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Amidst Controversy, Where They Go: Blood Stem Cell Storage
Blood stem cell storage has two sides, and there is a big stem cell research controversy about using embryonic stem cells for research. Some parents may choose to have these cells from the umbilical cord of their newborn child saved and stored, in a process known as cord blood stem cell banking, and this is done in case the child ever needs stem cells at a future date because of an illness or medical condition. Blood stem cell storage is not a complex process, and even though who are on the against side of the stem cell research controversy do not believe it is wrong for parents to practice cord blood stem cell banking, because no embryos are destroyed to gain these cells.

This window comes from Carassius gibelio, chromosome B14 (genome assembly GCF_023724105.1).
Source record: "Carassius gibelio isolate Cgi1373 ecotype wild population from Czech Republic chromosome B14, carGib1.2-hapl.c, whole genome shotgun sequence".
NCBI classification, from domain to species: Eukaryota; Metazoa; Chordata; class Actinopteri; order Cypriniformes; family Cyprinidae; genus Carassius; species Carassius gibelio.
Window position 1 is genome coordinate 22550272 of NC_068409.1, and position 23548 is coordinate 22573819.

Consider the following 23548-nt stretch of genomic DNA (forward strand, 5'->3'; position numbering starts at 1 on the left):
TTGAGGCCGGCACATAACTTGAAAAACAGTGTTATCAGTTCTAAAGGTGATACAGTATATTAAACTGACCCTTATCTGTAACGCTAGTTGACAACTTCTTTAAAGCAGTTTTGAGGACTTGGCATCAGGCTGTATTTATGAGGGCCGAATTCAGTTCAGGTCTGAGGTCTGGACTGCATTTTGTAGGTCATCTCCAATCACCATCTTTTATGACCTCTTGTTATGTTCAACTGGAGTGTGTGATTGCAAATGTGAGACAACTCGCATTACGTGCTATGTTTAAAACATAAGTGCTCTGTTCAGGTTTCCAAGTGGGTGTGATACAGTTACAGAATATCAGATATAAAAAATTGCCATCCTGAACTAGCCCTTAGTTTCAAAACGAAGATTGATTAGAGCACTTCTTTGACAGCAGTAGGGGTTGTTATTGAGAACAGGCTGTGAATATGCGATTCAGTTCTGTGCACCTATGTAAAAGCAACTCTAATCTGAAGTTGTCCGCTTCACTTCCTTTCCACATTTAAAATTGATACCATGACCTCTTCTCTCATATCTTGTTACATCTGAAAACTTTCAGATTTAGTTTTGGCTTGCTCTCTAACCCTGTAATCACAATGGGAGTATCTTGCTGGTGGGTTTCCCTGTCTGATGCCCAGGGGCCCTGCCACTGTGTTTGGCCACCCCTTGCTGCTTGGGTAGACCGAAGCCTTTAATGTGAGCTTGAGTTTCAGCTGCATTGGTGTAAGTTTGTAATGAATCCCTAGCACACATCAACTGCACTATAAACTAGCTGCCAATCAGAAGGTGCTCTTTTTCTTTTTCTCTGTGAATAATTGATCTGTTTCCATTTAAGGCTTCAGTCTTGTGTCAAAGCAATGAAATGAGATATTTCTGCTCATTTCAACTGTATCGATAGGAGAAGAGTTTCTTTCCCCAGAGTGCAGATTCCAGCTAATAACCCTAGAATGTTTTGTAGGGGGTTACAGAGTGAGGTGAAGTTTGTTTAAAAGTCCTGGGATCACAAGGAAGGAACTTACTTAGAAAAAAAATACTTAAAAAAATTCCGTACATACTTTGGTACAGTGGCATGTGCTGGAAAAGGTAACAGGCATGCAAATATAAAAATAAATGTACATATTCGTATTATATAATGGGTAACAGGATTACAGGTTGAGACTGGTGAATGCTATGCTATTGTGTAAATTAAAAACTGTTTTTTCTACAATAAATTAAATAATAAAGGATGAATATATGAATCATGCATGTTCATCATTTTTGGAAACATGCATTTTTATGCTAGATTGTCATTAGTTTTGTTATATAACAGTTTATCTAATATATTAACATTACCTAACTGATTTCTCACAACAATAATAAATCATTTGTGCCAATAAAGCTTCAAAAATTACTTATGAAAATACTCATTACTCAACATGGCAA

Blood stem cell storage begins with the cord blood being collected. Once your child is born and the cord has been clamped off and cut, the collection bag needle is inserted into the umbilical cord while it is still attached to the mother, but there is no pain with the process. Around two cups of the blood from the cord is taken. Once the sample is collected it is shipped to the lab using FedEx or another courier service. The blood can not be refrigerated and must stay at room temperature. The next step with blood stem cell storage is actually storing the blood after it reaches the lab. The blood is preserved in a method that does not harm or degrade it, and then the blood is cryogenically preserved. It is the stored in locked rooms with special tanks, at a very low temperature of close to minus two hundred degrees.
The information supplied in this article is not to be considered as medical advice and is for educational purposes only.
|Stem Cells3 Nov 2009|